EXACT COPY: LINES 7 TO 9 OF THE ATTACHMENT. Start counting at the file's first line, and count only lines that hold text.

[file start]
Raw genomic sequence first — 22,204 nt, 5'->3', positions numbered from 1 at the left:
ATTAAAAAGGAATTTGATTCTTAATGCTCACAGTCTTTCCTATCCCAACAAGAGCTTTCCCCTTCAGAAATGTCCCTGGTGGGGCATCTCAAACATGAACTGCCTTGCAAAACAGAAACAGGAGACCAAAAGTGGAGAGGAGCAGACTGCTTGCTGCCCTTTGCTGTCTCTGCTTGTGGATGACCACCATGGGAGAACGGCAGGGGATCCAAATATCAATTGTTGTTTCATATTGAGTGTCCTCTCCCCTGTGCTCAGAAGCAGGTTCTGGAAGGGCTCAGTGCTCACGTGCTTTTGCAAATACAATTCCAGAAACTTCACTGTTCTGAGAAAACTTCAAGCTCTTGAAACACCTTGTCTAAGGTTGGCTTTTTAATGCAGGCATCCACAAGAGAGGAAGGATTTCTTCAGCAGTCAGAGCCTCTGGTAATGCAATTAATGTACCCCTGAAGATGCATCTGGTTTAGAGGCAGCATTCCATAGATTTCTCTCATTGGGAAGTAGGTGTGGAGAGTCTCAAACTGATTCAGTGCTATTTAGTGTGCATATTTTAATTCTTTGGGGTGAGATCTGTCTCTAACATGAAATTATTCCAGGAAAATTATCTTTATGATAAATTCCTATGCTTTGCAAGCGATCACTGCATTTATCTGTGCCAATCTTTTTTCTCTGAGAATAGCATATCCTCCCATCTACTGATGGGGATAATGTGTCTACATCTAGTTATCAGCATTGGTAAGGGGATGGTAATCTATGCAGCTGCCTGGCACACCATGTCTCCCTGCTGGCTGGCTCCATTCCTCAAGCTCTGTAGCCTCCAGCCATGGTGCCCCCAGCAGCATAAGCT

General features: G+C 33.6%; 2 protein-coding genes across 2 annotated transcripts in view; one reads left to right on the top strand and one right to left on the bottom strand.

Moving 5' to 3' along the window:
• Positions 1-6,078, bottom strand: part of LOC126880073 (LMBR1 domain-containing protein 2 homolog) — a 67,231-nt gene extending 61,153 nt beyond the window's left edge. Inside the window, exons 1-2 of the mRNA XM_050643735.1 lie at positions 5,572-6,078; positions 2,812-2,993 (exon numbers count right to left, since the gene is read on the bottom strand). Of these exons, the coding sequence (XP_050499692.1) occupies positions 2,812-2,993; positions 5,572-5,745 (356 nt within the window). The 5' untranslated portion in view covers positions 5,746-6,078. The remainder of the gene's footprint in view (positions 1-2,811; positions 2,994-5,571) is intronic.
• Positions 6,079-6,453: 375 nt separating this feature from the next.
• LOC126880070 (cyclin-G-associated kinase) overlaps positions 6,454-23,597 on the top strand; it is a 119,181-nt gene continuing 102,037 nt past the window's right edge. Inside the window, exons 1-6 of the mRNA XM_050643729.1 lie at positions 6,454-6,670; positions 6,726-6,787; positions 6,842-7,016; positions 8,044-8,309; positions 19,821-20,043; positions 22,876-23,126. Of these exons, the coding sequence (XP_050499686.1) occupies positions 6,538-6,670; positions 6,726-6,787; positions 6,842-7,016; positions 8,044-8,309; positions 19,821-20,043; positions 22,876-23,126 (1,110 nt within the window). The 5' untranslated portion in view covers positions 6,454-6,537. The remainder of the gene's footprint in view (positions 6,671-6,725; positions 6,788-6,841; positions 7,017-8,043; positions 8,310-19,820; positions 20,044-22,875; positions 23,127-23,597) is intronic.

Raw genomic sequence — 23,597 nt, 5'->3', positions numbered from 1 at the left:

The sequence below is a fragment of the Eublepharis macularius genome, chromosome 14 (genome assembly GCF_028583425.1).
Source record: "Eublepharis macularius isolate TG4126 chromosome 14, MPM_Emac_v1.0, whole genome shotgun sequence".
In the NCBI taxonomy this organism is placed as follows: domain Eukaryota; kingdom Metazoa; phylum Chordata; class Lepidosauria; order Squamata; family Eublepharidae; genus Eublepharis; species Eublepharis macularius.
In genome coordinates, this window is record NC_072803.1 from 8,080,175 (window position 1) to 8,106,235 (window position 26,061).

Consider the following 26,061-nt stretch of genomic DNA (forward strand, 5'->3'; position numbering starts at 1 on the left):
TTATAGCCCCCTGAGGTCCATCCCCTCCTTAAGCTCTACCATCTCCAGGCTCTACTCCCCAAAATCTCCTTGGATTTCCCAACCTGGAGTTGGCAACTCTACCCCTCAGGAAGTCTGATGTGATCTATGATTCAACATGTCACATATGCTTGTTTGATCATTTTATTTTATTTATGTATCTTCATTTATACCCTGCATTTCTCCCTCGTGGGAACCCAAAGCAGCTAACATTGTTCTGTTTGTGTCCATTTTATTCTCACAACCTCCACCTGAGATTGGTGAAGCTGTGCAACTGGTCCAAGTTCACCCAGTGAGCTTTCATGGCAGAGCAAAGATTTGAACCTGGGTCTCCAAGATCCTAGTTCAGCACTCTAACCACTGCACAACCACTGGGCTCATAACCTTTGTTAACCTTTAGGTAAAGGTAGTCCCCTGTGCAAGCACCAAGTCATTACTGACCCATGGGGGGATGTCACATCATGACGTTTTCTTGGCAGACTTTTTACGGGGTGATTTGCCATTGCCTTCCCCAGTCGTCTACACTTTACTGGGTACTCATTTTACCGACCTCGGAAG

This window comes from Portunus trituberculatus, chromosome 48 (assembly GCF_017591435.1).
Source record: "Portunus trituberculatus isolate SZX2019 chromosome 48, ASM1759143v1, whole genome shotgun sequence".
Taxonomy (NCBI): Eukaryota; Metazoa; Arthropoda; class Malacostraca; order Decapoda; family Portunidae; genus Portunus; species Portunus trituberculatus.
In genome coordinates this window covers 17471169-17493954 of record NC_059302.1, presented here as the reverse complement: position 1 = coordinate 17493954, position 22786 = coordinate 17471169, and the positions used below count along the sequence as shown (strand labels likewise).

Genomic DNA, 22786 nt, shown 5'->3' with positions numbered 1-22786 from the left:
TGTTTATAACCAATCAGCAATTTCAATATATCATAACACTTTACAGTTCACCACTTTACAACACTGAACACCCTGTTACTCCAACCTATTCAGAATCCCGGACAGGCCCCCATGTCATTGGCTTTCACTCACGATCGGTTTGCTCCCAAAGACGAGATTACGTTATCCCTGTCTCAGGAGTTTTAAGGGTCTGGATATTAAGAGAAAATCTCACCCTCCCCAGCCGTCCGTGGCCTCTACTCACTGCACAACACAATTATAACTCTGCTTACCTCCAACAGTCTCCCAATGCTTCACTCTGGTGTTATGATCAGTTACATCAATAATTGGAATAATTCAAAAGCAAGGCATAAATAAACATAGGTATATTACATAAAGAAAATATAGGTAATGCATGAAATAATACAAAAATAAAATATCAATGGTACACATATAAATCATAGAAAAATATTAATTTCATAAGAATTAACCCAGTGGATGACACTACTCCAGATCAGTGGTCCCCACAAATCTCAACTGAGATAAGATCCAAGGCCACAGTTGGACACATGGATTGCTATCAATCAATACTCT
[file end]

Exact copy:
• LOC126880070 (cyclin-G-associated kinase) overlaps positions 6,454-23,597 on the top strand; it is a 119,181-nt gene continuing 102,037 nt past the window's right edge. Inside the window, exons 1-6 of the mRNA XM_050643729.1 lie at positions 6,454-6,670; positions 6,726-6,787; positions 6,842-7,016; positions 8,044-8,309; positions 19,821-20,043; positions 22,876-23,126. Of these exons, the coding sequence (XP_050499686.1) occupies positions 6,538-6,670; positions 6,726-6,787; positions 6,842-7,016; positions 8,044-8,309; positions 19,821-20,043; positions 22,876-23,126 (1,110 nt within the window). The 5' untranslated portion in view covers positions 6,454-6,537. The remainder of the gene's footprint in view (positions 6,671-6,725; positions 6,788-6,841; positions 7,017-8,043; positions 8,310-19,820; positions 20,044-22,875; positions 23,127-23,597) is intronic.

Raw genomic sequence — 23,597 nt, 5'->3', positions numbered from 1 at the left:

The sequence below is a fragment of the Eublepharis macularius genome, chromosome 14 (genome assembly GCF_028583425.1).